In 2010 I graduated from the University of Surrey, and worked at a radio station. A little later, my parents encouraged me to do a Master’s degree. I wasn’t keen on it. I finally had something worth being proud of in this job, and it didn’t immediately make sense to me. But I listened, and it ended up being one of the best decisions I’ve made. The first day of my Master’s degree I knew I wanted to do a PhD, and my professor encouraged it. Considering I thought I was a failure for so long, applying was one of the most audacious, faith-filled things I’ve ever done.
I made terrible choices the first couple of years of university. I was unhappy on the course, distracted by the unprecedented freedom, and dreams of practicing medicine seemed like a distant memory. The pattern of failure continued, and by this time I had zero confidence in anything I could achieve.
We all have a unique personal relationship with the word “weight.” For some, it may cast a memory of the stubborn fat around one’s midsection that never disappeared after 27. For others, it may relate to the training, resistance, and conditioning of your physical body - that desire to handle more, lift more and push more. The word “weight” may also represent the heavy load that is felt emotionally, spiritually, or mentally, and walks with us in our daily lives. Regardless of how we frame weight, there is always something we are trying to do with it, knowing full well that it is not sustainable to leave it exactly the way it is.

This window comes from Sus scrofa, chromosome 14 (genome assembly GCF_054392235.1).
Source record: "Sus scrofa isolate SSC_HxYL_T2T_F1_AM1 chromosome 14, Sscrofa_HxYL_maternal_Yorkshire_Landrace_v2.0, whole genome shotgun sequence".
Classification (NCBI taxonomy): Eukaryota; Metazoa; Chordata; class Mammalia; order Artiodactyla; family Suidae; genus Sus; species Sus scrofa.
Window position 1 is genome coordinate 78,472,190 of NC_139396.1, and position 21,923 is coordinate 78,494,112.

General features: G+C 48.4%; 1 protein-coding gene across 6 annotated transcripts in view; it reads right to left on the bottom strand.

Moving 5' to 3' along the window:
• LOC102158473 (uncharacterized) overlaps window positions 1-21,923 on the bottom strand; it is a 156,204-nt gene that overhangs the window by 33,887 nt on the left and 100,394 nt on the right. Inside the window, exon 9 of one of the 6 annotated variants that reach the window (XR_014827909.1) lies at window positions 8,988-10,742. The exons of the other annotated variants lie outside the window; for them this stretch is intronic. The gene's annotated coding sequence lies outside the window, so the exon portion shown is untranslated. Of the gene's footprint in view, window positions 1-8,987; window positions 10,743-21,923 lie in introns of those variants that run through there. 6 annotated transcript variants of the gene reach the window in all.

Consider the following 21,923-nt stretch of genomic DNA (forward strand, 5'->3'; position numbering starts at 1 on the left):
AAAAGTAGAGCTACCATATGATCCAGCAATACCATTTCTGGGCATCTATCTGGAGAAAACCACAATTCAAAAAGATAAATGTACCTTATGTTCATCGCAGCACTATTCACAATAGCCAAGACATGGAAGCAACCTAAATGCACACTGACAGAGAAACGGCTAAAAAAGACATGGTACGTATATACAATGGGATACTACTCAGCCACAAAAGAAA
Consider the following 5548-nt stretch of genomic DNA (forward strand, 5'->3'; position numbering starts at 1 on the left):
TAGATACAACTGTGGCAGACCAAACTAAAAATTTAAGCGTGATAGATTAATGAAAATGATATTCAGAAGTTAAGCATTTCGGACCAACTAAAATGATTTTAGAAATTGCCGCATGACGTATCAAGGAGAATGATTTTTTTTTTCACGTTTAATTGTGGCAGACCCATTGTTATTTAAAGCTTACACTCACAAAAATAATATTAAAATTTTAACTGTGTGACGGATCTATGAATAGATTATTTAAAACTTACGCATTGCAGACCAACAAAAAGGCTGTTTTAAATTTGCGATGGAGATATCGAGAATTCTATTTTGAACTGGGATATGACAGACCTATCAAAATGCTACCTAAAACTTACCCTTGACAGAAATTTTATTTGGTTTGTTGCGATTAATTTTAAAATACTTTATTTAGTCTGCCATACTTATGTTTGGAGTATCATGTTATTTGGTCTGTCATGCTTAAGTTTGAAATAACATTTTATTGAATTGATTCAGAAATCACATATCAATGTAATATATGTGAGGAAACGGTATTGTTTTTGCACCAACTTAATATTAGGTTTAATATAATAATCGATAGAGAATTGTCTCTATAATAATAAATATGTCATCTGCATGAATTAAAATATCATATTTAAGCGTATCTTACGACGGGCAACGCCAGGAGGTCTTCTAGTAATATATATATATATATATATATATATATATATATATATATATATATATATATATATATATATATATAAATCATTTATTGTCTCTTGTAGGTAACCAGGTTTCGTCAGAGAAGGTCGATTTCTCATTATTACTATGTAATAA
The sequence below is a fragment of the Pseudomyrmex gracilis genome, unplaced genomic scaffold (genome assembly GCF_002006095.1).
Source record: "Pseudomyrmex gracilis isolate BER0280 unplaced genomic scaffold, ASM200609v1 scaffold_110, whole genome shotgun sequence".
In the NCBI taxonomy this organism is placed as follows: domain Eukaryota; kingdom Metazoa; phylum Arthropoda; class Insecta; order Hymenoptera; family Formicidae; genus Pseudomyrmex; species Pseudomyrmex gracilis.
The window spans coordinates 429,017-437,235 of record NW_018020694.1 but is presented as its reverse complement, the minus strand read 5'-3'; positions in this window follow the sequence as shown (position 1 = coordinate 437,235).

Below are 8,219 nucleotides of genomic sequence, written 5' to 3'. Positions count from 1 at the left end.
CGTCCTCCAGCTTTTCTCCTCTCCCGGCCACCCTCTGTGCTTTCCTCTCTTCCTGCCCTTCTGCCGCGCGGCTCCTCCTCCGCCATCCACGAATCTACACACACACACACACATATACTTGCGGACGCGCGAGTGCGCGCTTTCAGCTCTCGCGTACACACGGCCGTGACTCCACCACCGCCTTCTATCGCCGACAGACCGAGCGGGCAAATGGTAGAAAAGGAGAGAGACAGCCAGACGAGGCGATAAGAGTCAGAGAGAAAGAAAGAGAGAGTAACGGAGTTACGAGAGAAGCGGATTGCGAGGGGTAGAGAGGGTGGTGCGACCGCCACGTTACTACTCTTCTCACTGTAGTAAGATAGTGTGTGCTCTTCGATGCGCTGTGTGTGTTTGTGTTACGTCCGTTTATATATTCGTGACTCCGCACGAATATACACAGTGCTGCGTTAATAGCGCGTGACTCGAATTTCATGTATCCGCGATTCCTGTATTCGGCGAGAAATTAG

To become. To fully embrace oneself. To change or to grow to be.
Whether we appreciate the shifts or not, we are constantly evolving into something new. Our experiences, our interactions and our personal revelations color the way we view and engage with the world. Daily, we become updated versions of ourselves, and the happenings that we experience now serve as our reference point for tomorrow.
When situations seem stagnant, it is hard to believe that we are becoming something new. Yet at the most elementary level, we are at least a little older, perhaps a little wiser and often a little less nimble.